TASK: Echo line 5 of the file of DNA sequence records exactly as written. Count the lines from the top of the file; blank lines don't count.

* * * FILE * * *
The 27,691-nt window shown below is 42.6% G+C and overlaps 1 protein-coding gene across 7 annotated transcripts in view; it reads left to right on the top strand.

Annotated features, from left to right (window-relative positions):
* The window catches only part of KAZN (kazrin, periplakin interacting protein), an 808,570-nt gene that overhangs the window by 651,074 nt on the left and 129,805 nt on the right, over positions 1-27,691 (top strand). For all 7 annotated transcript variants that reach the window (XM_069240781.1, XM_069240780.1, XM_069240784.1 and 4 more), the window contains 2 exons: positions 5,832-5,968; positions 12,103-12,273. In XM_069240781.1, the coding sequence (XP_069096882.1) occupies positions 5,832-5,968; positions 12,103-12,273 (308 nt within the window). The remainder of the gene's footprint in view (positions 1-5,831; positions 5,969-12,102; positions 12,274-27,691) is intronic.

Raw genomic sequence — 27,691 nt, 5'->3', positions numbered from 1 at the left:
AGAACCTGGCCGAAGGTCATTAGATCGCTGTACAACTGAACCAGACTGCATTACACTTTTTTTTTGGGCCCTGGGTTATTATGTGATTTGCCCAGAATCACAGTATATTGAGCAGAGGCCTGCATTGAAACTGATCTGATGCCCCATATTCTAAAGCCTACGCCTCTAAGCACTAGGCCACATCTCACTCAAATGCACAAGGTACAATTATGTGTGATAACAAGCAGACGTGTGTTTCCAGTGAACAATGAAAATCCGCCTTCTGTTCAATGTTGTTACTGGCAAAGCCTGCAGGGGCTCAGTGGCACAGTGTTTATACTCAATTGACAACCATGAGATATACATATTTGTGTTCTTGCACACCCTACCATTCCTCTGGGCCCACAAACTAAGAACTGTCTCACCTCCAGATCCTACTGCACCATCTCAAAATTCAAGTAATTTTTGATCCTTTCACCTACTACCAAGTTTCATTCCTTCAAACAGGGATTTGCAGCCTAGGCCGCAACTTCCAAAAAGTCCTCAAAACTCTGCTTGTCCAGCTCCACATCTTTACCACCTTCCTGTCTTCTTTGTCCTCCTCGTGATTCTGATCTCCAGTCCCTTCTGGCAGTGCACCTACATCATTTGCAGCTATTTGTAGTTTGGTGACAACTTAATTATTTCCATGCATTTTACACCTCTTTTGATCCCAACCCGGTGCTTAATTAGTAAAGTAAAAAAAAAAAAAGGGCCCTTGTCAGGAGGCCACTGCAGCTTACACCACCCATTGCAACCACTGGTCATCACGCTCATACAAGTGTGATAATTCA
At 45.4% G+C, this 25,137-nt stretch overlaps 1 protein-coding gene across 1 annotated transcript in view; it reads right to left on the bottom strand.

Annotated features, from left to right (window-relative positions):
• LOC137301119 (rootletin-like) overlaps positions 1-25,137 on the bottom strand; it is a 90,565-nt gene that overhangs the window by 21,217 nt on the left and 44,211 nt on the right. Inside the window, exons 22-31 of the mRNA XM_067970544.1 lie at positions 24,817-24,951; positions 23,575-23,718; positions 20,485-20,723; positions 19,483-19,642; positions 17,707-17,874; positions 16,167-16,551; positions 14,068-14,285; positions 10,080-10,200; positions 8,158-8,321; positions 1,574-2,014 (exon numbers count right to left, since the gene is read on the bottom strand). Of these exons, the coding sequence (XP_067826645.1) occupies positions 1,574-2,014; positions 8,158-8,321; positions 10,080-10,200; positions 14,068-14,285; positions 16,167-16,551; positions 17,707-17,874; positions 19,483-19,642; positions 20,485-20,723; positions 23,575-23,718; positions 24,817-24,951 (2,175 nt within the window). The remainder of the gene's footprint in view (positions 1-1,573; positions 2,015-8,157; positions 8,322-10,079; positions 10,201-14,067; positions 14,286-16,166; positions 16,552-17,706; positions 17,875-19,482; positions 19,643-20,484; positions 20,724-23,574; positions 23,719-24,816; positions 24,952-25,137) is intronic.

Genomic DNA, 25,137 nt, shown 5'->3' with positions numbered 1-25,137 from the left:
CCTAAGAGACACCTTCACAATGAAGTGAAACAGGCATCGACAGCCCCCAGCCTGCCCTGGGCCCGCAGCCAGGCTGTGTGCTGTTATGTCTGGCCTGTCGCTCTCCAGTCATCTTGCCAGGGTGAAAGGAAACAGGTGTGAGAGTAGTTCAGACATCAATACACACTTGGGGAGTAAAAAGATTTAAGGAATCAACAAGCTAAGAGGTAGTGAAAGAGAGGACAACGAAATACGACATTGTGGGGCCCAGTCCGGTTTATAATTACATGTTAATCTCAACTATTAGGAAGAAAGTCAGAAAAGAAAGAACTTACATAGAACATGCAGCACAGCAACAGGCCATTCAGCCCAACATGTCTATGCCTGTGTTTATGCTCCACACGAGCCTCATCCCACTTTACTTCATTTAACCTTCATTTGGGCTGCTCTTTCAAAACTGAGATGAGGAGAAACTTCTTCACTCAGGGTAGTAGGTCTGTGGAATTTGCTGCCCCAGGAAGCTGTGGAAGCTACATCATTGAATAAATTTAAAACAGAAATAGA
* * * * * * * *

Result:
AGAACCTGGCCGAAGGTCATTAGATCGCTGTACAACTGAACCAGACTGCATTACACTTTTTTTTTGGGCCCTGGGTTATTATGTGATTTGCCCAGAATCACAGTATATTGAGCAGAGGCCTGCATTGAAACTGATCTGATGCCCCATATTCTAAAGCCTACGCCTCTAAGCACTAGGCCACATCTCACTCAAATGCACAAGGTACAATTATGTGTGATAACAAGCAGACGTGTGTTTCCAGTGAACAATGAAAATCCGCCTTCTGTTCAATGTTGTTACTGGCAAAGCCTGCAGGGGCTCAGTGGCACAGTGTTTATACTCAATTGACAACCATGAGATATACATATTTGTGTTCTTGCACACCCTACCATTCCTCTGGGCCCACAAACTAAGAACTGTCTCACCTCCAGATCCTACTGCACCATCTCAAAATTCAAGTAATTTTTGATCCTTTCACCTACTACCAAGTTTCATTCCTTCAAACAGGGATTTGCAGCCTAGGCCGCAACTTCCAAAAAGTCCTCAAAACTCTGCTTGTCCAGCTCCACATCTTTACCACCTTCCTGTCTTCTTTGTCCTCCTCGTGATTCTGATCTCCAGTCCCTTCTGGCAGTGCACCTACATCATTTGCAGCTATTTGTAGTTTGGTGACAACTTAATTATTTCCATGCATTTTACACCTCTTTTGATCCCAACCCGGTGCTTAATTAGTAAAGTAAAAAAAAAAAAAGGGCCCTTGTCAGGAGGCCACTGCAGCTTACACCACCCATTGCAACCACTGGTCATCACGCTCATACAAGTGTGATAATTCA